Put Me in Detention has everything I love about Quinn’s novels: witty characters, laughter, a tension-filled slow burn, and, as always, she instills a lesson that we can carry with us long after we finish the book.
I’d been looking forward to reading Cora’s story since we first met; there was something about her that drew me in, and as I read Put Me in Detention, I knew her story was one I needed, a story that would become ingrained in my heart.
Cora had a vibrant and sassy side, but she was also reserved and closed off at times to protect herself. I understand it on so many levels; a person can only take so much before they begin to expect the worst; only allowing people to see what you want them to see, and not allowing anyone to get close enough to hurt you.
Pike was a conundrum; he had a tattooed, bad boy biker vibe, but he was so much more than his outward appearance would suggest. He had a wonderful heart. He wanted to make a difference in the world, and he and his siblings were doing just that.
Pike and Cora had a sizzle that seemed to grow in intensity with each page. Their connection was palpable with each word, and the more Cora pushed, the more noticeable the tension became. Pike saw Cora in a way that no one else had, and she began to see herself in a new light as a result.
Put Me in Detention is a slow-burn that only Quinn can deliver, brimming with witty banter, laugh-out-loud shenanigans, a swoony hero, a sassy heroine, and feels. I adore this world Quinn has created.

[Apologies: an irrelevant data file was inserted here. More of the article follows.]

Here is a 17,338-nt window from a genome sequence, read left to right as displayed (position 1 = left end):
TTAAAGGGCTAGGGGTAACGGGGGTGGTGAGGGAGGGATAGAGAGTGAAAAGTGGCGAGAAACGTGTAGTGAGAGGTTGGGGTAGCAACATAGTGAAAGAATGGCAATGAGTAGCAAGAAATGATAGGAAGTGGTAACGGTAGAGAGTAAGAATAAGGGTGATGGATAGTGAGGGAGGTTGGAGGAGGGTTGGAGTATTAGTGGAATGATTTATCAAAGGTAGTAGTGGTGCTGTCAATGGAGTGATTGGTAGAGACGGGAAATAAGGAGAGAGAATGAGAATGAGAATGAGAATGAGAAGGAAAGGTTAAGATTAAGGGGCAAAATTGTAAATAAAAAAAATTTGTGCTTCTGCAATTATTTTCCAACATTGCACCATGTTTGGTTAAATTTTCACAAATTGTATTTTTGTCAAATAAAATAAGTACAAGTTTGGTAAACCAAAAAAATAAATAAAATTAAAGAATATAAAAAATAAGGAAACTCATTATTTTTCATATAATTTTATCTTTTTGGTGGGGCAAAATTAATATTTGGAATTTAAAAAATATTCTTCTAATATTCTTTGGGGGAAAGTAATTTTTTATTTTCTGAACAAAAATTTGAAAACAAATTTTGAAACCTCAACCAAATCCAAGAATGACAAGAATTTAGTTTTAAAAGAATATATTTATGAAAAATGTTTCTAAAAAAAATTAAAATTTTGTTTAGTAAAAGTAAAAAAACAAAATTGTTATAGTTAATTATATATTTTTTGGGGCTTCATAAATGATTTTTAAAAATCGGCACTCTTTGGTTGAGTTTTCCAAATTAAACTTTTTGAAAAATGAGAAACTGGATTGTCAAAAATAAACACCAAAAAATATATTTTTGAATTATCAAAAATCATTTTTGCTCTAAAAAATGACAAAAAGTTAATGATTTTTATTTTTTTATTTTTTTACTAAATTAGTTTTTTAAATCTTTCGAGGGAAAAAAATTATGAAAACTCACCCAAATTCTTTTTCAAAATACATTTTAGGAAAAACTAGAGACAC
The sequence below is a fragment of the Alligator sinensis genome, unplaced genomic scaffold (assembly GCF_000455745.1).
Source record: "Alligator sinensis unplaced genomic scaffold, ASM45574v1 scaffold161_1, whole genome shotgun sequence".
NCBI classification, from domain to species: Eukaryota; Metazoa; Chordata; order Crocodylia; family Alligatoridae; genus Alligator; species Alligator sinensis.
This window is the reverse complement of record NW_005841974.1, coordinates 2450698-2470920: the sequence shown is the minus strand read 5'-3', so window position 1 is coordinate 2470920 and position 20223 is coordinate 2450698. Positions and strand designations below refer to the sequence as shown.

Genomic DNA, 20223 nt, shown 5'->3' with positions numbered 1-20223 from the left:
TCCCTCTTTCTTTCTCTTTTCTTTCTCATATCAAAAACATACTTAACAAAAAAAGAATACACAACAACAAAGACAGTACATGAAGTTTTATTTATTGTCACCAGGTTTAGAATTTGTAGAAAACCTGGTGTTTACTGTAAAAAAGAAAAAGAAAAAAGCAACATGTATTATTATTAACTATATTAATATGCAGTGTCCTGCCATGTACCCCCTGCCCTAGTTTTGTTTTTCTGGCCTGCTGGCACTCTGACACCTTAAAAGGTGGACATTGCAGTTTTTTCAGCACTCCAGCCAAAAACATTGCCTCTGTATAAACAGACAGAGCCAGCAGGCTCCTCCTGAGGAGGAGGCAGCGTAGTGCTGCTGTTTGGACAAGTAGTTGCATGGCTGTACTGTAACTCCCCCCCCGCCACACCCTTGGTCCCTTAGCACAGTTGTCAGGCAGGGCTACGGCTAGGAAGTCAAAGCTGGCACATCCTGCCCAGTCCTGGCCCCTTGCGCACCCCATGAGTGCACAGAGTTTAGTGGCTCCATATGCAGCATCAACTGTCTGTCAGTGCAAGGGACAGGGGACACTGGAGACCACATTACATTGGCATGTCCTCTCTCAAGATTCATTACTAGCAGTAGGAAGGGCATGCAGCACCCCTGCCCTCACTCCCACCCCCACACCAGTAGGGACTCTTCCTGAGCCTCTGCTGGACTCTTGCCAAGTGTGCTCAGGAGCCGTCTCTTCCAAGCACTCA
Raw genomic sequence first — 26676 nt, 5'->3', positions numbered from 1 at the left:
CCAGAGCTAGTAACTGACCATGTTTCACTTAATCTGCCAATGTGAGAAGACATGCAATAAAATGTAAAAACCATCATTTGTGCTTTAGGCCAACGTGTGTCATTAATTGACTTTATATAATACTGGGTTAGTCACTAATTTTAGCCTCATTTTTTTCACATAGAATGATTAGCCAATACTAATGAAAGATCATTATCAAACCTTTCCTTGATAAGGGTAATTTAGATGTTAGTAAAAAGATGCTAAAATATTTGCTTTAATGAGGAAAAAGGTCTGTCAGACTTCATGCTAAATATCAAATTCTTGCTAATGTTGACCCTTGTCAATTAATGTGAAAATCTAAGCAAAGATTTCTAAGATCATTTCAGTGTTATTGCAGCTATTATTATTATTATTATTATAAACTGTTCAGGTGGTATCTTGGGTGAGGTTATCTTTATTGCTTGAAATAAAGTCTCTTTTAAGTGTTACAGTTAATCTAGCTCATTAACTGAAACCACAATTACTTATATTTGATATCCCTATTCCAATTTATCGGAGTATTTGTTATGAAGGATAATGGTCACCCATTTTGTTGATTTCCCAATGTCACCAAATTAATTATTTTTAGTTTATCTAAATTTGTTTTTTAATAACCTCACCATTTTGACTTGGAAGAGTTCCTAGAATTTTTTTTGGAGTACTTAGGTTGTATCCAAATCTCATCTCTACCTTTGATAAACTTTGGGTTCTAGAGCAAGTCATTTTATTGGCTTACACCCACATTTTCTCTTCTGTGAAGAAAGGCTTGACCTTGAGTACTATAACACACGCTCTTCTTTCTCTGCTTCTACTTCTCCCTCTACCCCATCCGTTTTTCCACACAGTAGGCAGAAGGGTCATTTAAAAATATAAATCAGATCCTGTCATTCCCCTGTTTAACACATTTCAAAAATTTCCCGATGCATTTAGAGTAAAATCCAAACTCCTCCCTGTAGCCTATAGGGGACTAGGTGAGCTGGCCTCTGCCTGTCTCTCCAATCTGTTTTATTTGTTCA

“You got married on your divorce-cation?”
That would unfortunately be correct.
I was hanging with the girls, celebrating my divorce when I saw him, my crush, sitting in the corner of the bar all alone. Being single and looking for a wild night, I asked him if he wanted to join me. To my delight, he said yes.
Drinks were consumed, fun was had and then . . . one drunken conversation with a cranky gondolier in Las Vegas led to an Uber lift through a drive-thru wedding chapel with the incredibly hot, British bad boy, Pike Greyson.
On paper, it seemed like I hit the jackpot. And if I wasn’t fresh from a toxic marriage, I would have absolutely noticed the finer things about him.
But I wanted nothing to do with being married, so when I arrived back home from my eventful weekend in Vegas, the last thing I expected to see was a new doting husband already moved in.
I asked for an annulment, he pulled a Ross Geller and said no.
That’s right, he said NO! Instead, he asked for three months to prove we could be good together.
Insanity clearly knocked him in the head and the only way I could convince him to give up on our sham of a marriage was to show him just how wrong we were for each other. Only problem with that was, he saw right through my every prank, every trick, and every yearning emotion I attempted to mask.